Modes of Nutrition in The Six Kingdoms

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  • 0:00 What Are The Six Kingdoms?
  • 2:24 Modes Of Nutrition
  • 4:22 Lesson Summary
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Lesson Transcript
Instructor: David Wood

David has taught Honors Physics, AP Physics, IB Physics and general science courses. He has a Masters in Education, and a Bachelors in Physics.

Learn about the six kingdoms that make up life on earth, and the different ways that they create energy to live. See how productively you've used your energy by taking a quiz.

What are the Six Kingdoms?

All life on the planet Earth can be separated into six so-called kingdoms. If something on earth is alive, it's part of one of these kingdoms. These aren't literal monarchies, with a king or queen. They're more like parts of the wider plant and animal kingdom of Earth. The six kingdoms are archaebacteria, eubacteria, protista, fungi, plantae, and animalia.

Archaebacteria are a group of microscopic organisms first discovered in the 1970s. Often called extremophiles, they are found in extremely hot, alkaline, or acidic places, where we thought life couldn't exist. Examples include methanogens, and thermophiles.

Eubacteria are lifeforms that are made up of a single cell with a rigid cell wall. What most people simply call bacteria are part of the kingdom eubacteria. You'll find them all over the place. They even live inside your gut, helping you digest food.

Protista are another organism made up of a single cell, or colony of similar cells. These kinds of organisms are found in water, and include most kinds of parasite, but also algae, and plankton. So they're basically fish food. Protista can sometimes seem to act quite like animals, moving independently and hunting for food.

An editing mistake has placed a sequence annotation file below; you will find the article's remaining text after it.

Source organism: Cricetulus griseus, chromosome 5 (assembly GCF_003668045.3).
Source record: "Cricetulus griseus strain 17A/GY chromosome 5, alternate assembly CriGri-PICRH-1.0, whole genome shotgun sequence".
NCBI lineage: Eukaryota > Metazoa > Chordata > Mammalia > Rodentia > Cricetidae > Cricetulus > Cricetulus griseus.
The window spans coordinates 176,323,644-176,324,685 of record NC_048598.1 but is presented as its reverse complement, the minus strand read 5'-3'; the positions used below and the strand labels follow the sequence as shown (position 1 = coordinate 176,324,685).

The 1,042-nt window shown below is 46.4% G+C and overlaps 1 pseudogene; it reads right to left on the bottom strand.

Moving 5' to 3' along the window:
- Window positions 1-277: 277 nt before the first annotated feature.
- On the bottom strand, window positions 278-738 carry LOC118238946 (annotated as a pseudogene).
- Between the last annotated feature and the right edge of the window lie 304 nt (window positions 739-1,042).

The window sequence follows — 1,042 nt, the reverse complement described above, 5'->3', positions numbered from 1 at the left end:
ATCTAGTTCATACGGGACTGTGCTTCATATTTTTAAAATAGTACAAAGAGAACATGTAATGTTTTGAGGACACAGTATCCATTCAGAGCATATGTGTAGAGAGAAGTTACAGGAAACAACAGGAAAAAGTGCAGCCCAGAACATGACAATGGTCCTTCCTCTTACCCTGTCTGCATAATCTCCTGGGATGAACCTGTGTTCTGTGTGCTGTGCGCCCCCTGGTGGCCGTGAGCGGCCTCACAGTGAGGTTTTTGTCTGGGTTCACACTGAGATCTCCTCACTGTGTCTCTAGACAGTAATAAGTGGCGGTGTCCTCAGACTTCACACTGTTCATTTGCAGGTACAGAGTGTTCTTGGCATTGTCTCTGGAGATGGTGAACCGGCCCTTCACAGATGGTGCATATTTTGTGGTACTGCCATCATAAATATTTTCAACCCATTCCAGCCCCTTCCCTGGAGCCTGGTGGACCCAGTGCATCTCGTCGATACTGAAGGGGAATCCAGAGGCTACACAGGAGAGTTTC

Fungi are organisms like yeasts and molds that can be single or multi-celled. Larger forms of fungi produce extended forms, like mushrooms, and generally make use of rotting or dissolved matter. It might not sound very appetizing, but we can thank fungi for bread, beer, and most dairy products.

Plantae are large, multi-cell, and multi-tissue organisms that have a fixed location and usually grow out of the ground. They include trees, shrubs, flowers, and grasses, but also lots of the foods we eat.

Animalia are large, multi-cell, multi-tissue organisms that are able to move spontaneously and independently, either for periods of their life or throughout their life. They include insects, mammals, birds, reptiles, and amphibians. This is the kingdom in which we find ourselves: humans.

Modes of Nutrition

One thing that separates the six kingdoms that we haven't talked about so far is the way they produce or harness energy; their mode of nutrition. Lifeforms on earth can absorb energy from the light of the sun, by eating plants and animals, or by absorbing rotten or dead matter. Lifeforms that can create their own energy from inorganic materials are called autotrophs, and those that get their energy from other organisms are called heterotrophs. Let's go through each of the kingdoms again, and talk about the ways that they find nutrition.

Archaebacteria's modes of nutrition are probably the strangest, since they live in such strange places. The chemicals they are exposed to are quite different from other parts of the world, but they find ways to create energy from them. These involve direct absorption, chemosynthesis (creating energy from chemicals through chemical reactions), and other unusual methods like using small amounts of sunlight to create proton gradients.

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